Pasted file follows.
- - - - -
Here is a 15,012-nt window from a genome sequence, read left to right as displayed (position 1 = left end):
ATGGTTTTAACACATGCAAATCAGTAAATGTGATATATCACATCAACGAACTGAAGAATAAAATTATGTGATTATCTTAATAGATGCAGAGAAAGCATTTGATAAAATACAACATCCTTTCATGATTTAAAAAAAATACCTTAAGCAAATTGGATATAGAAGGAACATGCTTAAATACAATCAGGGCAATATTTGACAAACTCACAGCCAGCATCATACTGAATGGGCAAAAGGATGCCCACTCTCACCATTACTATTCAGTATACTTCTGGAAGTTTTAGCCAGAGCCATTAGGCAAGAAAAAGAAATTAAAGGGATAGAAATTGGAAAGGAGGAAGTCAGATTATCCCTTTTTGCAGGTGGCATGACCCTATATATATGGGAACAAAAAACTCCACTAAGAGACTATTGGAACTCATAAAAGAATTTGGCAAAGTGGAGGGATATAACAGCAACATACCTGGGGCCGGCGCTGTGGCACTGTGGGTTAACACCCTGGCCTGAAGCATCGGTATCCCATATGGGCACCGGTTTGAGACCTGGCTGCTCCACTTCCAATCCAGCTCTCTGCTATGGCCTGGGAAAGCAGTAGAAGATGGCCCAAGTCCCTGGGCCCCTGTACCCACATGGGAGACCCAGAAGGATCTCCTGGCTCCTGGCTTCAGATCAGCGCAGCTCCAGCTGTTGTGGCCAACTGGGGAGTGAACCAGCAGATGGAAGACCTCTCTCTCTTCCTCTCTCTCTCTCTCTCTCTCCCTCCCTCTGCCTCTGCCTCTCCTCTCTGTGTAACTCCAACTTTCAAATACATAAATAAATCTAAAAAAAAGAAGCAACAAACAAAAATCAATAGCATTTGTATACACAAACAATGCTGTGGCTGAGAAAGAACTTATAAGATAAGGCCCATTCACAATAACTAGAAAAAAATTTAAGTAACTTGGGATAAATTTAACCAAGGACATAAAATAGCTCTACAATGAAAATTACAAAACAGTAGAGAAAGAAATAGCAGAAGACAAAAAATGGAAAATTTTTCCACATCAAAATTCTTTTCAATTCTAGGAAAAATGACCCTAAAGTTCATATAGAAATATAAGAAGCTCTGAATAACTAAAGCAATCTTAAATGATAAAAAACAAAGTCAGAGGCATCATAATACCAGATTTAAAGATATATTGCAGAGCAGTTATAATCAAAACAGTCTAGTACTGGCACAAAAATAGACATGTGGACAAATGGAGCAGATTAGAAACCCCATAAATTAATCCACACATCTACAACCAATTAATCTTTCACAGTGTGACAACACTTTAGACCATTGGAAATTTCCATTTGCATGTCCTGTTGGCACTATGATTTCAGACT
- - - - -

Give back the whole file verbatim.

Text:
Here is a 15,012-nt window from a genome sequence, read left to right as displayed (position 1 = left end):
ATGGTTTTAACACATGCAAATCAGTAAATGTGATATATCACATCAACGAACTGAAGAATAAAATTATGTGATTATCTTAATAGATGCAGAGAAAGCATTTGATAAAATACAACATCCTTTCATGATTTAAAAAAAATACCTTAAGCAAATTGGATATAGAAGGAACATGCTTAAATACAATCAGGGCAATATTTGACAAACTCACAGCCAGCATCATACTGAATGGGCAAAAGGATGCCCACTCTCACCATTACTATTCAGTATACTTCTGGAAGTTTTAGCCAGAGCCATTAGGCAAGAAAAAGAAATTAAAGGGATAGAAATTGGAAAGGAGGAAGTCAGATTATCCCTTTTTGCAGGTGGCATGACCCTATATATATGGGAACAAAAAACTCCACTAAGAGACTATTGGAACTCATAAAAGAATTTGGCAAAGTGGAGGGATATAACAGCAACATACCTGGGGCCGGCGCTGTGGCACTGTGGGTTAACACCCTGGCCTGAAGCATCGGTATCCCATATGGGCACCGGTTTGAGACCTGGCTGCTCCACTTCCAATCCAGCTCTCTGCTATGGCCTGGGAAAGCAGTAGAAGATGGCCCAAGTCCCTGGGCCCCTGTACCCACATGGGAGACCCAGAAGGATCTCCTGGCTCCTGGCTTCAGATCAGCGCAGCTCCAGCTGTTGTGGCCAACTGGGGAGTGAACCAGCAGATGGAAGACCTCTCTCTCTTCCTCTCTCTCTCTCTCTCTCTCCCTCCCTCTGCCTCTGCCTCTCCTCTCTGTGTAACTCCAACTTTCAAATACATAAATAAATCTAAAAAAAAGAAGCAACAAACAAAAATCAATAGCATTTGTATACACAAACAATGCTGTGGCTGAGAAAGAACTTATAAGATAAGGCCCATTCACAATAACTAGAAAAAAATTTAAGTAACTTGGGATAAATTTAACCAAGGACATAAAATAGCTCTACAATGAAAATTACAAAACAGTAGAGAAAGAAATAGCAGAAGACAAAAAATGGAAAATTTTTCCACATCAAAATTCTTTTCAATTCTAGGAAAAATGACCCTAAAGTTCATATAGAAATATAAGAAGCTCTGAATAACTAAAGCAATCTTAAATGATAAAAAACAAAGTCAGAGGCATCATAATACCAGATTTAAAGATATATTGCAGAGCAGTTATAATCAAAACAGTCTAGTACTGGCACAAAAATAGACATGTGGACAAATGGAGCAGATTAGAAACCCCATAAATTAATCCACACATCTACAACCAATTAATCTTTCACAGTGTGACAACACTTTAGACCATTGGAAATTTCCATTTGCATGTCCTGTTGGCACTATGATTTCAGACT